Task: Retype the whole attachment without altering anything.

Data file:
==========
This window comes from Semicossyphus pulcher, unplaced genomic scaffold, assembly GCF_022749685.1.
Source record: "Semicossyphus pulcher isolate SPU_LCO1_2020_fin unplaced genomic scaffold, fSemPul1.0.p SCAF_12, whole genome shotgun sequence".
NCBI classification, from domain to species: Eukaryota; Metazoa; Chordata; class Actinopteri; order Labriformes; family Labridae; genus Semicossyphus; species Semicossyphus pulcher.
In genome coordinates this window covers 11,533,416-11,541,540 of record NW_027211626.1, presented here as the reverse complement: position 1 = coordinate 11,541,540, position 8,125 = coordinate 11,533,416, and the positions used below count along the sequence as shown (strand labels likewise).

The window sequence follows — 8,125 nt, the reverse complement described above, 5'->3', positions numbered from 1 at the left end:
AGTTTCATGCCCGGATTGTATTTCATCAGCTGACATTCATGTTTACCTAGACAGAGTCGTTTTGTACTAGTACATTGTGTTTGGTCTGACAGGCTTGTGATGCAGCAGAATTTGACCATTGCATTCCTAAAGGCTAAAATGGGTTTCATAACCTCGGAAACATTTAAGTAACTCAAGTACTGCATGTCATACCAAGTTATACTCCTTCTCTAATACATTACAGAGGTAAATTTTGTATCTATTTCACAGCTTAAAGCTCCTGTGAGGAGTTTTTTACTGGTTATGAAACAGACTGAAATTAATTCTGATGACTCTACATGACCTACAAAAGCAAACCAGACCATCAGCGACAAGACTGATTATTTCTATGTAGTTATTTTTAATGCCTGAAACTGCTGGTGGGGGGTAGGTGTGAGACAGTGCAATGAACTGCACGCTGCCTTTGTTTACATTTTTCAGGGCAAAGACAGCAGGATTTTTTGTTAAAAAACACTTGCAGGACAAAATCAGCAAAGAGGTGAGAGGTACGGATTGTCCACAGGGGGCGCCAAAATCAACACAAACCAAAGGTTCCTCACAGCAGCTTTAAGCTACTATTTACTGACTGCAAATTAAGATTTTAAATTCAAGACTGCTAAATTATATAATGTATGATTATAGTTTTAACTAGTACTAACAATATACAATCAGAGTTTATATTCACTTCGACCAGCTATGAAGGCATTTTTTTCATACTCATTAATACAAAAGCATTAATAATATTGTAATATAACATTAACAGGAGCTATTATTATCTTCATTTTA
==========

This window comes from Semicossyphus pulcher, unplaced genomic scaffold, assembly GCF_022749685.1.
Source record: "Semicossyphus pulcher isolate SPU_LCO1_2020_fin unplaced genomic scaffold, fSemPul1.0.p SCAF_12, whole genome shotgun sequence".
NCBI classification, from domain to species: Eukaryota; Metazoa; Chordata; class Actinopteri; order Labriformes; family Labridae; genus Semicossyphus; species Semicossyphus pulcher.
In genome coordinates this window covers 11,533,416-11,541,540 of record NW_027211626.1, presented here as the reverse complement: position 1 = coordinate 11,541,540, position 8,125 = coordinate 11,533,416, and the positions used below count along the sequence as shown (strand labels likewise).

The window sequence follows — 8,125 nt, the reverse complement described above, 5'->3', positions numbered from 1 at the left end:
AGTTTCATGCCCGGATTGTATTTCATCAGCTGACATTCATGTTTACCTAGACAGAGTCGTTTTGTACTAGTACATTGTGTTTGGTCTGACAGGCTTGTGATGCAGCAGAATTTGACCATTGCATTCCTAAAGGCTAAAATGGGTTTCATAACCTCGGAAACATTTAAGTAACTCAAGTACTGCATGTCATACCAAGTTATACTCCTTCTCTAATACATTACAGAGGTAAATTTTGTATCTATTTCACAGCTTAAAGCTCCTGTGAGGAGTTTTTTACTGGTTATGAAACAGACTGAAATTAATTCTGATGACTCTACATGACCTACAAAAGCAAACCAGACCATCAGCGACAAGACTGATTATTTCTATGTAGTTATTTTTAATGCCTGAAACTGCTGGTGGGGGGTAGGTGTGAGACAGTGCAATGAACTGCACGCTGCCTTTGTTTACATTTTTCAGGGCAAAGACAGCAGGATTTTTTGTTAAAAAACACTTGCAGGACAAAATCAGCAAAGAGGTGAGAGGTACGGATTGTCCACAGGGGGCGCCAAAATCAACACAAACCAAAGGTTCCTCACAGCAGCTTTAAGCTACTATTTACTGACTGCAAATTAAGATTTTAAATTCAAGACTGCTAAATTATATAATGTATGATTATAGTTTTAACTAGTACTAACAATATACAATCAGAGTTTATATTCACTTCGACCAGCTATGAAGGCATTTTTTTCATACTCATTAATACAAAAGCATTAATAATATTGTAATATAACATTAACAGGAGCTATTATTATCTTCATTTTA